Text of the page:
August 4, 2019
Out of the many products developed from locally sourced food today, one stands out from the rest — palm oil.
Palm oil is used as an ingredient in about 50% of the packaged products found in supermarkets around the world. You can find it in everything from edibles, such as margarine, doughnuts and chocolate, to body lotion, lipstick, shampoo and toothpaste.
It’s also become a green fuel option for cars, shipping and aircraft fuel. Even livestock benefits from the fruit of oil palm tree. Palm kernel cake, a by-product of palm kernel oil, can be used to fatten cattle and other livestock.
With so many beneficial uses, why are some people concerned about its sourcing?
Native to West Africa, the oil palm tree thrives in the humid tropics. Plantations in Indonesia and Malaysia now produce over 85% of the global palm oil supply. But it has come at a great cost to the environment and local habitat. High rates of tropical deforestation, increased greenhouse gas emissions, forced labor and the slaughtering of wildlife has been linked to palm oil production.
Consumers, governments and nonprofit organizations have come together to call for the sustainable sourcing of palm oil, but first, there is a requirement for a viable solution to accurately identify the palm’s origin — where was it harvested and under what conditions?
Fortunately, as the demand for sustainable sourcing increases, the tools and partners needed to support the supply chain has also grown. Programs ranging from raw materials traceability services and responsible sourcing audits to current good manufacturing practices (cGMP) exist to help companies increase transparency when sourcing raw materials such as palm oil.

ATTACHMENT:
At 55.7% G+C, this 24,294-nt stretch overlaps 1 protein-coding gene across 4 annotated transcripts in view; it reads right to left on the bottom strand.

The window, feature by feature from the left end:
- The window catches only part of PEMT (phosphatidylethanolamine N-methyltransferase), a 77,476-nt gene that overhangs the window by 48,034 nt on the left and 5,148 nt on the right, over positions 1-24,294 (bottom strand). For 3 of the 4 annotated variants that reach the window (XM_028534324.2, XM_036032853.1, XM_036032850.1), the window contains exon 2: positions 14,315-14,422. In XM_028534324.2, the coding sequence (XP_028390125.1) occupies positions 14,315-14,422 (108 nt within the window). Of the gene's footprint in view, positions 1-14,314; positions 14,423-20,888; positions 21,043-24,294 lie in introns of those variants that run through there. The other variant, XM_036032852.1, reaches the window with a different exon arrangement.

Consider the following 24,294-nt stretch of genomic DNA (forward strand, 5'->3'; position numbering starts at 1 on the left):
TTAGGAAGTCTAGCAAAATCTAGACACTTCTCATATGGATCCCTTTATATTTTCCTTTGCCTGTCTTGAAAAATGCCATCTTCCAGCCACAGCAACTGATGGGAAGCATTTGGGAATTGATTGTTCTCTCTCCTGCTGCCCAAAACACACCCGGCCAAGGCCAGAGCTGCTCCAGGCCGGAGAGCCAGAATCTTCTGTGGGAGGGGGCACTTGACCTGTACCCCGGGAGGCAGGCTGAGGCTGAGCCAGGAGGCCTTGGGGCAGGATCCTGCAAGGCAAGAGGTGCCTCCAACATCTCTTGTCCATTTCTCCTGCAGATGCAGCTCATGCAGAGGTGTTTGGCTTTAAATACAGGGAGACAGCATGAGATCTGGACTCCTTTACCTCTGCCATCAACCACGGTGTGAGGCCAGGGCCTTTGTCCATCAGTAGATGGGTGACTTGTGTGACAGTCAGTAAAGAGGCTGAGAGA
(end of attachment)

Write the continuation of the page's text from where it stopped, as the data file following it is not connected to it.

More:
Another program with promise is a patented traceability method that leverages breakthroughs in DNA barcoding technology to mark palm oil fruit at its source — the plantation where it was grown and harvested.
Developed by SafeTraces, a DNA tagging company located in Pleasanton, California, its technology draws strands of deoxyribonucleic acid (DNA) from seaweed that are microencapsulated in edible particles. Barcodes are formed by combining multiple DNA tags in unique combinations to generate unique identifiers.
Multiple barcodes representing growers, packers, etc. may be present on a single item. Each barcode carries the complete source data for the supplier and is readable even after manufacturing. Additionally, the U.S. Food and Drug Administration affirmed the technique as G.R.A.S., or generally regarded as safe.
“On-product, item-level traceability has the potential to transform supply chains for palm oil and other liquid bulk commodities,” said Monica Puksta, innovation and technical services director for UL’s Consumer and Retail Services. “With the ability to identify the source of palm oil, leading food companies, processors, and producers can significantly strengthen sustainable sourcing systems and consumer commitments.”
UL’s Consumer and Retail Services, through its Raw Materials Traceability Service, will verify and test product samples in the field to confirm that the tags are present and have been applied correctly.
Work with us to help advance sustainable business practices through our Responsible Sourcing Program by requesting a responsible sourcing audit today.